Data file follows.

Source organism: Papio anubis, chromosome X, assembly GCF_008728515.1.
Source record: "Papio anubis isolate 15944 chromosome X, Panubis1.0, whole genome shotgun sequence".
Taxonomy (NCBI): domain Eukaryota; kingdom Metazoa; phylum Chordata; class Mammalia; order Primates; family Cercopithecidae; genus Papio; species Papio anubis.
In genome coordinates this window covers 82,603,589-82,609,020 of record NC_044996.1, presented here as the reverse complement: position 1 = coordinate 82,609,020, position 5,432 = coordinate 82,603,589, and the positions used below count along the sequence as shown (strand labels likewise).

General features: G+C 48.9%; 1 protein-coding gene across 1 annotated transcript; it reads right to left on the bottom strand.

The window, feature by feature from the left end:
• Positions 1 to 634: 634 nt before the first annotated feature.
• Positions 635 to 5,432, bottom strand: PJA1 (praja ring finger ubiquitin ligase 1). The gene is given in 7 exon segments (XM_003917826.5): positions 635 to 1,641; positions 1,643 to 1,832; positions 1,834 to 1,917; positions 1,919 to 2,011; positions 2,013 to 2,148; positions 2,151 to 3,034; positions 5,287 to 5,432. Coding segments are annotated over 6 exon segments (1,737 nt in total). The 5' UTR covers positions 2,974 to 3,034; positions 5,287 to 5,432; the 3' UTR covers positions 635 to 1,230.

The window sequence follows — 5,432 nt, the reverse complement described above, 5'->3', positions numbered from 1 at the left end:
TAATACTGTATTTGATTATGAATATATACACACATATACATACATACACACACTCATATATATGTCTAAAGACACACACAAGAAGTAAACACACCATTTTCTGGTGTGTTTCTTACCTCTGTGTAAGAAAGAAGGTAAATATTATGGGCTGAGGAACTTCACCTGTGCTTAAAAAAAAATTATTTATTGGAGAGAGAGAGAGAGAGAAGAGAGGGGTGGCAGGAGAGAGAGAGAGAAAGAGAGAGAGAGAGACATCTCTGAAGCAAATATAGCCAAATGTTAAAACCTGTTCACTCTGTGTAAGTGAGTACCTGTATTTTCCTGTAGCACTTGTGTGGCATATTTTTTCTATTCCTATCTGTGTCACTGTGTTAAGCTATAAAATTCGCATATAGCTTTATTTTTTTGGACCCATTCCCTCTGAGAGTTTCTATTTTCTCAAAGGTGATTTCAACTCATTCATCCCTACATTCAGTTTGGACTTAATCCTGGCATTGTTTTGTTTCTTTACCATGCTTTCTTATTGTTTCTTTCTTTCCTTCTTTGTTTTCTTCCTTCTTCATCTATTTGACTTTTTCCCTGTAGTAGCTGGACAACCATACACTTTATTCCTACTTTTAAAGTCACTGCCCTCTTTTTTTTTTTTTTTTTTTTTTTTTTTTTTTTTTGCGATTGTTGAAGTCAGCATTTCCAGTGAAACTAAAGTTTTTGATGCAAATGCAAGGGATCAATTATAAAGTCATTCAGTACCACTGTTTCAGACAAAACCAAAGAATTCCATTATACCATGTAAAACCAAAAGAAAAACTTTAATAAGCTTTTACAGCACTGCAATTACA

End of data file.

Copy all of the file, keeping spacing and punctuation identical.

Source organism: Papio anubis, chromosome X, assembly GCF_008728515.1.
Source record: "Papio anubis isolate 15944 chromosome X, Panubis1.0, whole genome shotgun sequence".
Taxonomy (NCBI): domain Eukaryota; kingdom Metazoa; phylum Chordata; class Mammalia; order Primates; family Cercopithecidae; genus Papio; species Papio anubis.
In genome coordinates this window covers 82,603,589-82,609,020 of record NC_044996.1, presented here as the reverse complement: position 1 = coordinate 82,609,020, position 5,432 = coordinate 82,603,589, and the positions used below count along the sequence as shown (strand labels likewise).

General features: G+C 48.9%; 1 protein-coding gene across 1 annotated transcript; it reads right to left on the bottom strand.

The window, feature by feature from the left end:
• Positions 1 to 634: 634 nt before the first annotated feature.
• Positions 635 to 5,432, bottom strand: PJA1 (praja ring finger ubiquitin ligase 1). The gene is given in 7 exon segments (XM_003917826.5): positions 635 to 1,641; positions 1,643 to 1,832; positions 1,834 to 1,917; positions 1,919 to 2,011; positions 2,013 to 2,148; positions 2,151 to 3,034; positions 5,287 to 5,432. Coding segments are annotated over 6 exon segments (1,737 nt in total). The 5' UTR covers positions 2,974 to 3,034; positions 5,287 to 5,432; the 3' UTR covers positions 635 to 1,230.

The window sequence follows — 5,432 nt, the reverse complement described above, 5'->3', positions numbered from 1 at the left end:
TAATACTGTATTTGATTATGAATATATACACACATATACATACATACACACACTCATATATATGTCTAAAGACACACACAAGAAGTAAACACACCATTTTCTGGTGTGTTTCTTACCTCTGTGTAAGAAAGAAGGTAAATATTATGGGCTGAGGAACTTCACCTGTGCTTAAAAAAAAATTATTTATTGGAGAGAGAGAGAGAGAGAAGAGAGGGGTGGCAGGAGAGAGAGAGAGAAAGAGAGAGAGAGAGACATCTCTGAAGCAAATATAGCCAAATGTTAAAACCTGTTCACTCTGTGTAAGTGAGTACCTGTATTTTCCTGTAGCACTTGTGTGGCATATTTTTTCTATTCCTATCTGTGTCACTGTGTTAAGCTATAAAATTCGCATATAGCTTTATTTTTTTGGACCCATTCCCTCTGAGAGTTTCTATTTTCTCAAAGGTGATTTCAACTCATTCATCCCTACATTCAGTTTGGACTTAATCCTGGCATTGTTTTGTTTCTTTACCATGCTTTCTTATTGTTTCTTTCTTTCCTTCTTTGTTTTCTTCCTTCTTCATCTATTTGACTTTTTCCCTGTAGTAGCTGGACAACCATACACTTTATTCCTACTTTTAAAGTCACTGCCCTCTTTTTTTTTTTTTTTTTTTTTTTTTTTTTTTTTTGCGATTGTTGAAGTCAGCATTTCCAGTGAAACTAAAGTTTTTGATGCAAATGCAAGGGATCAATTATAAAGTCATTCAGTACCACTGTTTCAGACAAAACCAAAGAATTCCATTATACCATGTAAAACCAAAAGAAAAACTTTAATAAGCTTTTACAGCACTGCAATTACA